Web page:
Cloud iridescence is the occurrence of colors in a cloud similar to those seen in oil films on puddles, and is similar to irisation. It is a fairly uncommon phenomenon, most often observed in altocumulus, cirrocumulus, lenticular clouds and cirrus clouds. The colors are usually pastel, but can be very vivid. While they may look Photoshopped, all of these clouds that you’re about to see are just a naturally occurring phenomena. Continue reading for more interesting facts.
5. Generally Produced Near the Sun
Iridescence is generally produced near the sun, with the sun’s glare masking it, so it is more easily seen by hiding the sun behind a tree or building. Other aids are dark glasses, or observing the sky reflected in a convex mirror or in a pool of water.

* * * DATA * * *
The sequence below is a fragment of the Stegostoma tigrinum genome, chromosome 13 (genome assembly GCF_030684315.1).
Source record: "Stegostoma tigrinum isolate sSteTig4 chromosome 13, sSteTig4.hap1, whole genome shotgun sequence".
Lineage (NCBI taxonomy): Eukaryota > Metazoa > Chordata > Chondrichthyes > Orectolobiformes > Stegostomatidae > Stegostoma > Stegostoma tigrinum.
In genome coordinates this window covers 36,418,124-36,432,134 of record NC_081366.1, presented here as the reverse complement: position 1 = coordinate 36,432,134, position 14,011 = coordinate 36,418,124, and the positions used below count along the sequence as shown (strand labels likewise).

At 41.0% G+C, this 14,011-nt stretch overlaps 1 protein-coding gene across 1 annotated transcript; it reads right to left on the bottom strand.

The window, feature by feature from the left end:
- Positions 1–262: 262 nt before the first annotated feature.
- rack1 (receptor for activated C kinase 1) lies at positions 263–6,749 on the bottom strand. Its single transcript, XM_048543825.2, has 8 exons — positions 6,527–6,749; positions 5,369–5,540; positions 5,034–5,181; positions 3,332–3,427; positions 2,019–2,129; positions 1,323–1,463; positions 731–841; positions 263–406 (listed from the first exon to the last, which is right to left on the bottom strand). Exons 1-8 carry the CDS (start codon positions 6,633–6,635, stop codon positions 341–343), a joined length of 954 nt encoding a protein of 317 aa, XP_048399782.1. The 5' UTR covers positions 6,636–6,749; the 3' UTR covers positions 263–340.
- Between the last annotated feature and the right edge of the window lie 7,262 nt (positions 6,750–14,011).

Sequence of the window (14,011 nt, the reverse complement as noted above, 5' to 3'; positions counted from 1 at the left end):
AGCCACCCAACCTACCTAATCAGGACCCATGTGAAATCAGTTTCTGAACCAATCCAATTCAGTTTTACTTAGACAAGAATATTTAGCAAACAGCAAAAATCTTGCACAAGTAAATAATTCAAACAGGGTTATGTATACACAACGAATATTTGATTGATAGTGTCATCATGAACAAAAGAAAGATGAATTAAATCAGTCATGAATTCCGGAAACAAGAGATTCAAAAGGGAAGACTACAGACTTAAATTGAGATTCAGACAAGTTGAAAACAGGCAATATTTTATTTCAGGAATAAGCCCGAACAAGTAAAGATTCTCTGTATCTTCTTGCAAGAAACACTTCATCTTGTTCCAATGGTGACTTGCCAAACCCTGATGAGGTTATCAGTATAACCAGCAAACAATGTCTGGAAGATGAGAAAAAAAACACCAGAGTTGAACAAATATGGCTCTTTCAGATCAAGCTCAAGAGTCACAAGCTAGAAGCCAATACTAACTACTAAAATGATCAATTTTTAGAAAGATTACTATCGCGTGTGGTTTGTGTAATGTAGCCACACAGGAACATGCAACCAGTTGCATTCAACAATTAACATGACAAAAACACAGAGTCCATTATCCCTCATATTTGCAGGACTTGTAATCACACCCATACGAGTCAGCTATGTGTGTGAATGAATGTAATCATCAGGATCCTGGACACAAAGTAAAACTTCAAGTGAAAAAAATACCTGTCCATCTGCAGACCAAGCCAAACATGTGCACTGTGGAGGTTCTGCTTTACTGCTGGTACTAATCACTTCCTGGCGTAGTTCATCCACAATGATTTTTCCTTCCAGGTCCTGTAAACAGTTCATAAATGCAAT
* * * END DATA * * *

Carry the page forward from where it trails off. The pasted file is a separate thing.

4. Caused by Small Water Droplets
Iridescent clouds are a diffraction phenomenon caused by small water droplets or small ice crystals individually scattering light. Larger ice crystals produce halos.
3. Cloud Must be Optically Thin
If parts of clouds have small droplets or crystals of similar size, their cumulative effect is seen as colors. The cloud must be optically thin, so that most rays encounter only a single droplet.
2. Mostly Seen at Cloud Edges
Iridescence is therefore mostly seen at cloud edges or in semi-transparent clouds, and newly forming clouds produce the brightest and most colorful iridescence.
1. Sometimes May Form a Corona
When a thin cloud has droplets of similar size over a large extent, the iridescence takes on the structured form of a corona, a central bright disk around the sun or moon surrounded by one or more colored rings.